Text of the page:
Little Kids....Big Potential
Ms. Kathy Cassidy is a first grade teacher in Canada that has introduced a new way of teaching. Ms. Cassidy's first graders are using smart boards, blogging, composing wikis and communicating with children all over the world by using technology. Blogs are used to help students with reading and writing, and they are able to get feedback from others on the blogs the students post. Ms. Cassidy uses blogs as an electronic portfolio as documentation of the students progress throughout the year. The students are taught internet etiquette in which they should never say anything mean or degrading. The students are also taught how to protect themselves online by only using their first name and not posting pictures with their name. The students are also introduced to Skype as a mode of communication with others. Ms. Cassidy even allows students to use Nintendo DS in the classroom that help students with reading; however, the DS allowed first graders to use problem solving and learn how to work together.
Dr. Strange's Spring 2011 class interviewed
Ms. Cassidy on Skype. Ms. Cassidy informed the class that she started using technology about ten years ago because she was given five computers. After Ms. Cassidy was given computers, she wanted to make use of the computers; therefore, she researched ways to integrate technology in her classroom. Ms. Cassidy also wrote a grant to buy other software to assist her with changing the way she taught. Technology has allowed first graders to use blogging and networking through the internet. The EDM 310 students were informed from Ms. Cassidy point of view of why teachers should be computer literate. Ms. Cassidy believes every teacher should be computer literate because technology is not going anywhere. She also suggests that teachers should develop their own network and learn different ways to integrate technology in the classroom. Ms. Cassidy also believes that educators should embrace technology and not use the same teaching methods that have worked in previous years. Teachers should use technology today because children lives revolve around technology and is an alternative to lecturing all day. According to Ms. Cassidy, teachers are handicapping students by not incorporating technology in the classroom.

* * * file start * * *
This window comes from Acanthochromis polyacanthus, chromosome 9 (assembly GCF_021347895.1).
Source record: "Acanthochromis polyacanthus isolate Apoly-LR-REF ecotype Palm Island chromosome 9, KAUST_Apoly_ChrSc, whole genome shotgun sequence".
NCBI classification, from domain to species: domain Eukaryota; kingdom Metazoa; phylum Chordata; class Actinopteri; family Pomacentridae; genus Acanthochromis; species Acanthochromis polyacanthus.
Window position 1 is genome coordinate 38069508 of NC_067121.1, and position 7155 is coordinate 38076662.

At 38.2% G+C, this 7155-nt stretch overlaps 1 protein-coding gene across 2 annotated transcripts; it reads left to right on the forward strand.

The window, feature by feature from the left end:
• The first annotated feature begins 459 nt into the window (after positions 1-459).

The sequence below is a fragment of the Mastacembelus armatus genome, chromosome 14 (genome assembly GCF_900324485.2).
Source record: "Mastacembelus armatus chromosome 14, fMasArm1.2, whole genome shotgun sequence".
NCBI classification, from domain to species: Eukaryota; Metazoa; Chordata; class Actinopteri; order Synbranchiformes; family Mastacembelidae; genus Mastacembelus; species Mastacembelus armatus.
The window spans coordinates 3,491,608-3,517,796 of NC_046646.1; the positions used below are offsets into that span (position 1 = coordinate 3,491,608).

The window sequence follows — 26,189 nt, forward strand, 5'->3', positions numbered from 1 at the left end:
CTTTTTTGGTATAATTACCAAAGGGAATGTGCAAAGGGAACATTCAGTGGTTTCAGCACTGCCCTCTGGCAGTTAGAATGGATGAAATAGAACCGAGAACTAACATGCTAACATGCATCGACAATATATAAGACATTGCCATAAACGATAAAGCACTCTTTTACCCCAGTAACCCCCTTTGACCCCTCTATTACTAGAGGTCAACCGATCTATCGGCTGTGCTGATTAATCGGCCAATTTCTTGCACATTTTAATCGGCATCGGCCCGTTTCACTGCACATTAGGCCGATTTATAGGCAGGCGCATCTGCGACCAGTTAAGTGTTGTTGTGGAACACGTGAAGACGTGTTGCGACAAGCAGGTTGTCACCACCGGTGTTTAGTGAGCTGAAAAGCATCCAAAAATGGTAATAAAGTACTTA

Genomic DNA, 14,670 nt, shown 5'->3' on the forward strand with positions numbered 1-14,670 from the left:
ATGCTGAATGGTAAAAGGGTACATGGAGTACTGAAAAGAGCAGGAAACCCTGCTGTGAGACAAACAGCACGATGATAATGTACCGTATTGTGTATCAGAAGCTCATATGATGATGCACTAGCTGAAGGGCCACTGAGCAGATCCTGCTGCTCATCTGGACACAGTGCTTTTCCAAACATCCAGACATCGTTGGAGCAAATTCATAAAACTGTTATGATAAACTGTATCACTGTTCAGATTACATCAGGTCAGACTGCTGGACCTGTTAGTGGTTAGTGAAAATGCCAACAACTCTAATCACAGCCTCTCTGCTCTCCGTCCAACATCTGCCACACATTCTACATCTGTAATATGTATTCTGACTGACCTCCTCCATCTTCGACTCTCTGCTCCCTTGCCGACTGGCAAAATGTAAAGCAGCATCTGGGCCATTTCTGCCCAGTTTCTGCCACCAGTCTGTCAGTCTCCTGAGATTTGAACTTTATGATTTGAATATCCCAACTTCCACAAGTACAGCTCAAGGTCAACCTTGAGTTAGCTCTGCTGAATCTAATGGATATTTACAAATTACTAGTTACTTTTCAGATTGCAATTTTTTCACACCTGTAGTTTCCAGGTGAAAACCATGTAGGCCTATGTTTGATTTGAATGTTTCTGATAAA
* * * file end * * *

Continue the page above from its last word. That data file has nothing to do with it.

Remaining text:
Ms. Cassidy shared some valuable information in both her article and the Skype interview with Dr. Strange's class. I was impressed how children were blogging at first grade and already knew how to create web pages. I wish every teacher would recognize the potential children could have if technology were a part of the classroom. If students blog, then teachers would not have to worry about sending graded papers home every week, instead parents could go to their child's blog to see their progress. Blogs also allow students to reflect on how well their writing has improved throughout the school year without having to keep up with all the paper assignments. At first I could not even think of children as young as first grade being able to blog until reading Ms. Cassidy's blog, watching the Skype interview, and being in EDM 310. Today's society revolves around technology so why not allow children to learn how valuable technology could be in the classroom. However, with everything that I have learned about integrating technology in the classroom, I would have never thought Nintendo DS could be used in the classroom. I had no idea some of the simplest game devices could be used in the classroom. Therefore, there should be no excuse of why teachers cannot incorporate technology in the classroom because almost every child has a kind of hand-held game device. For the children that do not have a Nintendo DS, PSP or other game, school should purchase a set instead of wasting money on textbooks that are hardly ever used in the classroom. Until schools realize the way children were taught in past is not successful for the children today, then nothing will ever change, but it is up to the educators to inform those who do not understand how powerful technology is in the class. Let's not handicap our students, but equip our students for tomorrow.